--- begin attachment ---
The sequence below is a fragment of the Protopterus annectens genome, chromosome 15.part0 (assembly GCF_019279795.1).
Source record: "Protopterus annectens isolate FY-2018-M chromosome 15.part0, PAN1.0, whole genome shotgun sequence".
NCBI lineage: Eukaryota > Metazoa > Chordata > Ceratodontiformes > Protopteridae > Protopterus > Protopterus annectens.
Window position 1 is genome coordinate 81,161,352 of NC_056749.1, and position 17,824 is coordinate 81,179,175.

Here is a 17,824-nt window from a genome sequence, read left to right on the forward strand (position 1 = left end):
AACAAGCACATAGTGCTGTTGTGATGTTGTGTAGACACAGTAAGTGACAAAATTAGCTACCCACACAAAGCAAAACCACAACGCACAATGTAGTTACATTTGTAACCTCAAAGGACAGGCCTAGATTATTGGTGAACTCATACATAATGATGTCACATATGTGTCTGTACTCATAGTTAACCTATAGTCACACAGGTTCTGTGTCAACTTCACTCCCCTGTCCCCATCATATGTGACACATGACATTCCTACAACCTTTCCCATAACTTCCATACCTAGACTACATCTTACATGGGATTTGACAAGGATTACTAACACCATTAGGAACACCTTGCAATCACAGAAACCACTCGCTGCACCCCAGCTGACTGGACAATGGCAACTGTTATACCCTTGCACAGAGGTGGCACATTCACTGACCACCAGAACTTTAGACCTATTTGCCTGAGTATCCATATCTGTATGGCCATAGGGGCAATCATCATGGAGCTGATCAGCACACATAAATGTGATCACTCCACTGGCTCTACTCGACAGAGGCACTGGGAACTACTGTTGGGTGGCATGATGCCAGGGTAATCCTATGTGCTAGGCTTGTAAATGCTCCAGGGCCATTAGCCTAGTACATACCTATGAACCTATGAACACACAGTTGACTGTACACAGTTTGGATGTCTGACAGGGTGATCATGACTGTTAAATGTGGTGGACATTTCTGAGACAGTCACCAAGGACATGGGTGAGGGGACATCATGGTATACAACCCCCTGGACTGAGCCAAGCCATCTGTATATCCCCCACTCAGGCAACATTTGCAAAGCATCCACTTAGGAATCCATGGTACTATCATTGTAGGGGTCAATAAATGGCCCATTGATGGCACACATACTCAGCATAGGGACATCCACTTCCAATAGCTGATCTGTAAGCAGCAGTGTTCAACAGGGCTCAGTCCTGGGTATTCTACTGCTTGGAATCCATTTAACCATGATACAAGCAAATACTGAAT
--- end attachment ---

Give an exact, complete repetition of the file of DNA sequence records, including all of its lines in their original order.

The sequence below is a fragment of the Protopterus annectens genome, chromosome 15.part0 (assembly GCF_019279795.1).
Source record: "Protopterus annectens isolate FY-2018-M chromosome 15.part0, PAN1.0, whole genome shotgun sequence".
NCBI lineage: Eukaryota > Metazoa > Chordata > Ceratodontiformes > Protopteridae > Protopterus > Protopterus annectens.
Window position 1 is genome coordinate 81,161,352 of NC_056749.1, and position 17,824 is coordinate 81,179,175.

Here is a 17,824-nt window from a genome sequence, read left to right on the forward strand (position 1 = left end):
AACAAGCACATAGTGCTGTTGTGATGTTGTGTAGACACAGTAAGTGACAAAATTAGCTACCCACACAAAGCAAAACCACAACGCACAATGTAGTTACATTTGTAACCTCAAAGGACAGGCCTAGATTATTGGTGAACTCATACATAATGATGTCACATATGTGTCTGTACTCATAGTTAACCTATAGTCACACAGGTTCTGTGTCAACTTCACTCCCCTGTCCCCATCATATGTGACACATGACATTCCTACAACCTTTCCCATAACTTCCATACCTAGACTACATCTTACATGGGATTTGACAAGGATTACTAACACCATTAGGAACACCTTGCAATCACAGAAACCACTCGCTGCACCCCAGCTGACTGGACAATGGCAACTGTTATACCCTTGCACAGAGGTGGCACATTCACTGACCACCAGAACTTTAGACCTATTTGCCTGAGTATCCATATCTGTATGGCCATAGGGGCAATCATCATGGAGCTGATCAGCACACATAAATGTGATCACTCCACTGGCTCTACTCGACAGAGGCACTGGGAACTACTGTTGGGTGGCATGATGCCAGGGTAATCCTATGTGCTAGGCTTGTAAATGCTCCAGGGCCATTAGCCTAGTACATACCTATGAACCTATGAACACACAGTTGACTGTACACAGTTTGGATGTCTGACAGGGTGATCATGACTGTTAAATGTGGTGGACATTTCTGAGACAGTCACCAAGGACATGGGTGAGGGGACATCATGGTATACAACCCCCTGGACTGAGCCAAGCCATCTGTATATCCCCCACTCAGGCAACATTTGCAAAGCATCCACTTAGGAATCCATGGTACTATCATTGTAGGGGTCAATAAATGGCCCATTGATGGCACACATACTCAGCATAGGGACATCCACTTCCAATAGCTGATCTGTAAGCAGCAGTGTTCAACAGGGCTCAGTCCTGGGTATTCTACTGCTTGGAATCCATTTAACCATGATACAAGCAAATACTGAAT